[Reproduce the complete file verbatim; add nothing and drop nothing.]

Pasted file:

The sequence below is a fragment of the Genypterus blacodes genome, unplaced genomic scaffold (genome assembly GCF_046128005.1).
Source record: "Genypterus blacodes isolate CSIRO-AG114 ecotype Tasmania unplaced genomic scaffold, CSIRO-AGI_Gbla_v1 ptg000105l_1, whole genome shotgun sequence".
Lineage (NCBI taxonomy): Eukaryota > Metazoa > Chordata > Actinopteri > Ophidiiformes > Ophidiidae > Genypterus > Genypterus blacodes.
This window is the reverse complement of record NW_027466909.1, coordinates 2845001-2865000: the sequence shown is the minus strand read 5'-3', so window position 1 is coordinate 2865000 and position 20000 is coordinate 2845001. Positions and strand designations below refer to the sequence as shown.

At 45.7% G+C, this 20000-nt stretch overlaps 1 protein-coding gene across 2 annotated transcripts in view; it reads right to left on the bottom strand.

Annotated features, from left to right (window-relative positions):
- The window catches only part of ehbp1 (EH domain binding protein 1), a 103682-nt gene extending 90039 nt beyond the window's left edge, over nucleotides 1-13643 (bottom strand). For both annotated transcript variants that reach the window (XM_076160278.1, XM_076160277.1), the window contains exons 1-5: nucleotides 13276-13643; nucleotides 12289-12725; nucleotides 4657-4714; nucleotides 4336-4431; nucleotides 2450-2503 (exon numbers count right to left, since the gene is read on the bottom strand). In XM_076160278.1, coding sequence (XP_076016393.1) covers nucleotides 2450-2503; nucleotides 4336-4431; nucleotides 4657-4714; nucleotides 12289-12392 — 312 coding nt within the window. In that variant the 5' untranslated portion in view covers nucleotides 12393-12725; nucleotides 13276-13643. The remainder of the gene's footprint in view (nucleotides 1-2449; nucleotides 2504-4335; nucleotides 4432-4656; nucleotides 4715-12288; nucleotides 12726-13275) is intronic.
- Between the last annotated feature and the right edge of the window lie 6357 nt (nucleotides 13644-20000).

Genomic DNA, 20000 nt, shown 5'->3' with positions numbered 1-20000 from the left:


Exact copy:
The sequence below is a fragment of the Genypterus blacodes genome, unplaced genomic scaffold (genome assembly GCF_046128005.1).
Source record: "Genypterus blacodes isolate CSIRO-AG114 ecotype Tasmania unplaced genomic scaffold, CSIRO-AGI_Gbla_v1 ptg000105l_1, whole genome shotgun sequence".
Lineage (NCBI taxonomy): Eukaryota > Metazoa > Chordata > Actinopteri > Ophidiiformes > Ophidiidae > Genypterus > Genypterus blacodes.
This window is the reverse complement of record NW_027466909.1, coordinates 2845001-2865000: the sequence shown is the minus strand read 5'-3', so window position 1 is coordinate 2865000 and position 20000 is coordinate 2845001. Positions and strand designations below refer to the sequence as shown.

At 45.7% G+C, this 20000-nt stretch overlaps 1 protein-coding gene across 2 annotated transcripts in view; it reads right to left on the bottom strand.

Annotated features, from left to right (window-relative positions):
- The window catches only part of ehbp1 (EH domain binding protein 1), a 103682-nt gene extending 90039 nt beyond the window's left edge, over nucleotides 1-13643 (bottom strand). For both annotated transcript variants that reach the window (XM_076160278.1, XM_076160277.1), the window contains exons 1-5: nucleotides 13276-13643; nucleotides 12289-12725; nucleotides 4657-4714; nucleotides 4336-4431; nucleotides 2450-2503 (exon numbers count right to left, since the gene is read on the bottom strand). In XM_076160278.1, coding sequence (XP_076016393.1) covers nucleotides 2450-2503; nucleotides 4336-4431; nucleotides 4657-4714; nucleotides 12289-12392 — 312 coding nt within the window. In that variant the 5' untranslated portion in view covers nucleotides 12393-12725; nucleotides 13276-13643. The remainder of the gene's footprint in view (nucleotides 1-2449; nucleotides 2504-4335; nucleotides 4432-4656; nucleotides 4715-12288; nucleotides 12726-13275) is intronic.
- Between the last annotated feature and the right edge of the window lie 6357 nt (nucleotides 13644-20000).

Genomic DNA, 20000 nt, shown 5'->3' with positions numbered 1-20000 from the left: